Low Oil Prices: An Indication of Major Problems Ahead?

Many people, including most Peak Oilers, expect that oil prices will rise endlessly. They expect rising oil prices because, over time, companies find it necessary to access more difficult-to-extract oil. Accessing such oil tends to be increasingly expensive because it tends to require the use of greater quantities of resources and more advanced technology. This issue is sometimes referred to as diminishing returns. Figure 1 shows how oil prices might be expected to rise, if the higher costs encountered as a result of diminishing returns can be fully recovered from the ultimate customers of this oil.

Figure 1. Chart showing expected long-term rise in oil prices as the full cost of oil production becomes increasingly expensive due to diminishing returns.

In my view, this analysis suggesting ever-rising prices is incomplete. After a point, prices can’t really keep up with rising costs because the wages of many workers lag behind the growing cost of extraction.

The economy is a networked system facing many pressures, including a growing level of debt and the rising use of technology. When these pressures are considered, my analysis indicates that oil prices may fall too low for producers, rather than rise too high for consumers. Oil companies may close down if prices remain too low. Because of this, low oil prices should be of just as much concern as high oil prices.

In recent years, we have heard a great deal about the possibility of Peak Oil, including high oil prices. If the issue we are facing is really prices that are too low for producers, then there seems to be the possibility of a different limits issue, called Collapse. Many early economies seem to have collapsed as they reached resource limits. Collapse seems to be characterized by growing wealth disparity, inadequate wages for non-elite workers, failing governments, debt defaults, resource wars, and epidemics. Eventually, population associated with collapsed economies may fall very low or completely disappear. As Collapse approaches, commodity prices seem to be low, rather than high.

The low oil prices we have been seeing recently fit in disturbingly well with the hypothesis that the world economy is reaching affordability limits for a wide range of commodities, nearly all of which are subject to diminishing returns. This is a different problem than most researchers have been concerned about. In this article, I explain this situation further.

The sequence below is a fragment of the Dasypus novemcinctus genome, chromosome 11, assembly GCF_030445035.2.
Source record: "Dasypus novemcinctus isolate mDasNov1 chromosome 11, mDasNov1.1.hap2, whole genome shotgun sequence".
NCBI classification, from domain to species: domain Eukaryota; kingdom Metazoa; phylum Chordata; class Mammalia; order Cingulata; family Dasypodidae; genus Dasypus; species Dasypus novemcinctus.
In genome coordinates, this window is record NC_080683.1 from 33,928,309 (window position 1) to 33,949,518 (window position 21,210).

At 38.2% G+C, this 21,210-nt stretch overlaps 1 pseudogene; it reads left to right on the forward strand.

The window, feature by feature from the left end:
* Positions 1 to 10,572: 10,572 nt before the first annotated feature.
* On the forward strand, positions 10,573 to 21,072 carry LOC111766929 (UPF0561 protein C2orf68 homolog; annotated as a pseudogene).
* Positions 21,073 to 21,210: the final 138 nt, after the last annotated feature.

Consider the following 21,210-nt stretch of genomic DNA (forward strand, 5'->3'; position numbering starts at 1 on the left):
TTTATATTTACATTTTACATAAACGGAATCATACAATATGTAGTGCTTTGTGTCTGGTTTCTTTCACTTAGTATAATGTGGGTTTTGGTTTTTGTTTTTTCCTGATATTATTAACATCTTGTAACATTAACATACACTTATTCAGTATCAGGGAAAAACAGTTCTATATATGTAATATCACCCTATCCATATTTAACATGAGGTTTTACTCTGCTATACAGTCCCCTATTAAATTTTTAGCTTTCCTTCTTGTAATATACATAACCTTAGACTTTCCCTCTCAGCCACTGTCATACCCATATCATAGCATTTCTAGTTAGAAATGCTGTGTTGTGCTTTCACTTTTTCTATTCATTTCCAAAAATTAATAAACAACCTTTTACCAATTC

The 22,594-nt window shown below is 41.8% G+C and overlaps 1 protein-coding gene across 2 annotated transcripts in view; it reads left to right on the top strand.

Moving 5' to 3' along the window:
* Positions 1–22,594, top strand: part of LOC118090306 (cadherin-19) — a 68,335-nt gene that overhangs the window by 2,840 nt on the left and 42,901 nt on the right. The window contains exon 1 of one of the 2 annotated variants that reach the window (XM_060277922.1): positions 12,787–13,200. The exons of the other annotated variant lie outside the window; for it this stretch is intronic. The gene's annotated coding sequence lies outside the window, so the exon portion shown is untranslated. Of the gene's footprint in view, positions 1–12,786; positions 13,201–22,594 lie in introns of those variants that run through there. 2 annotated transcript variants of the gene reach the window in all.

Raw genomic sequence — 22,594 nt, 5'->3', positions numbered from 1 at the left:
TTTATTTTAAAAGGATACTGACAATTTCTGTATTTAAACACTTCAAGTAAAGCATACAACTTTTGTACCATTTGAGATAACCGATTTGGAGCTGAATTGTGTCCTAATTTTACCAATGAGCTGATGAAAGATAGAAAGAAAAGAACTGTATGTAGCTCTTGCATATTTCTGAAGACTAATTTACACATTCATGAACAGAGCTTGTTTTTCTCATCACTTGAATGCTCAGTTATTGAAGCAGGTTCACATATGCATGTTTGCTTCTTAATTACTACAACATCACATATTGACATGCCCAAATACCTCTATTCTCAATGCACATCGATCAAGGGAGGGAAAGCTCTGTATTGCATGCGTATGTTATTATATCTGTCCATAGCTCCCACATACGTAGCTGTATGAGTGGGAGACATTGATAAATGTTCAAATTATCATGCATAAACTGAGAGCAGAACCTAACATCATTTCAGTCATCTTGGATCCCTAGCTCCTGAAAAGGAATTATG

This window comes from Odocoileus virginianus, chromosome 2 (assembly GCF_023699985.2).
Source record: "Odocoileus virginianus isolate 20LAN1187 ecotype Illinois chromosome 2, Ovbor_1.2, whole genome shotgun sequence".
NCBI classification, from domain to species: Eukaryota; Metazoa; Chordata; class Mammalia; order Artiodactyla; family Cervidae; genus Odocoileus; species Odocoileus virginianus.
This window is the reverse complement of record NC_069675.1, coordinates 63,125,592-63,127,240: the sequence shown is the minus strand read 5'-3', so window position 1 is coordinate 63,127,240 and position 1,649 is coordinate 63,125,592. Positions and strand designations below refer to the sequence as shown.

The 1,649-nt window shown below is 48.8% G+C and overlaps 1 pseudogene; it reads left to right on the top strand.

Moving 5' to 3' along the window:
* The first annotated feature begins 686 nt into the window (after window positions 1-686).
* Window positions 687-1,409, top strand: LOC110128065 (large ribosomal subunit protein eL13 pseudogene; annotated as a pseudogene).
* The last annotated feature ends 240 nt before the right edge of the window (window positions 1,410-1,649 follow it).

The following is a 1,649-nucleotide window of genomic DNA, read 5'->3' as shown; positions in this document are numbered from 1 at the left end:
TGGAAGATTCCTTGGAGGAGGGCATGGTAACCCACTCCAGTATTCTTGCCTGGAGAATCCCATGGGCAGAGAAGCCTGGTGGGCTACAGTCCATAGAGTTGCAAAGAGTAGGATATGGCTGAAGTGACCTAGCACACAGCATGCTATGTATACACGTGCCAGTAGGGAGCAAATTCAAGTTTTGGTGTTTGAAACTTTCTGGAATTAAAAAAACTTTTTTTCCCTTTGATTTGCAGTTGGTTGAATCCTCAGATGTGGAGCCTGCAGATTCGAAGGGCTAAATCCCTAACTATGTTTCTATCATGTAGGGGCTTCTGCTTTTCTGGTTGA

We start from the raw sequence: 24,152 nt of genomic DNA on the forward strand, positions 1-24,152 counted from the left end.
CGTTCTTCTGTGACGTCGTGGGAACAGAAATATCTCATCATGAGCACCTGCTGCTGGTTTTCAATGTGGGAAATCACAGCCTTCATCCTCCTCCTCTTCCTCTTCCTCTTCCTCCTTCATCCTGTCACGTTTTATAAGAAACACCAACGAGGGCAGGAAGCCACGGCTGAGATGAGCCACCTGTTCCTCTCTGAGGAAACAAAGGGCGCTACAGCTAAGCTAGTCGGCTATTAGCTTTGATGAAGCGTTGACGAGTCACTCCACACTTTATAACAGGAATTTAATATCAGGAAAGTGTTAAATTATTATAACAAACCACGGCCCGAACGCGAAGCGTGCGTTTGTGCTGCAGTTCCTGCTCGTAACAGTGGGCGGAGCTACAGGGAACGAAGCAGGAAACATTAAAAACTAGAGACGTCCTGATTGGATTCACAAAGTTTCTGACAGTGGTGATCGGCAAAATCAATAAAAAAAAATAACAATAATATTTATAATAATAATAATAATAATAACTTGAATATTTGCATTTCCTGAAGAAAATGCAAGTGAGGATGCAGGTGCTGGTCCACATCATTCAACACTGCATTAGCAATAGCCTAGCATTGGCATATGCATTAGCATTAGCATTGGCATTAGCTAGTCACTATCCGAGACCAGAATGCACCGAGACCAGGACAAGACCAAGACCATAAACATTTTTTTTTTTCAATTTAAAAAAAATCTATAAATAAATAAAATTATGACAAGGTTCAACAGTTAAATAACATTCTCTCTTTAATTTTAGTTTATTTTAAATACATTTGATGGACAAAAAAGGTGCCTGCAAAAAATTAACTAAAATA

One thing that is a little confusing is the relative roles of diminishing returns and efficiency. I see diminishing returns as being more or less the opposite of growing efficiency.

Figure 2.

The fact that inflation-adjusted oil prices are now much higher than they were in the 1940s to 1960s is a sign that for oil, the contest between diminishing returns and efficiency has basically been won by diminishing returns for over 40 years.

Figure 3.

Oil Prices Cannot Rise Endlessly

It makes no sense for oil prices to rise endlessly, for what is inherently growing inefficiency. Endlessly rising prices for oil would be similar to paying a human laborer more and more for building widgets, during a time that that laborer becomes increasingly disabled. If the number of widgets that the worker can produce in one hour decreases by 50%, logically that worker’s wages should fall by 50%, not rise to make up for his/her growing inefficiency.

The problem with paying higher prices for what is equivalent to growing inefficiency can be hidden for a while, if the economy is growing rapidly enough. The way that the growing inefficiency is hidden is by adding Debt and Complexity (Figure 4).

Figure 4.

Growing complexity is very closely related to “Technology will save us.” Growing complexity involves the use of more advanced machinery and ever-more specialized workers. Businesses become larger and more hierarchical. International trade becomes increasingly important. Financial products such as derivatives become common.

Growing debt goes hand in hand with growing complexity. Businesses need growing debt to support capital expenditures for their new technology. Consumers find growing debt helpful in affording major purchases, such as homes and vehicles. Governments make debt-like promises of pensions to citizen. Thanks to these promised pensions, families can have fewer children and devote fewer years to child care at home.

The problem with adding complexity and adding debt is that they, too, reach diminishing returns. The easiest (and cheapest) fixes tend to be added first. For example, irrigating a field in a dry area may be an easy and cheap way to fix a problem with inadequate food supply. There may be other approaches that could be used as well, such as breeding crops that do well with little rainfall, but the payback on this investment may be smaller and later.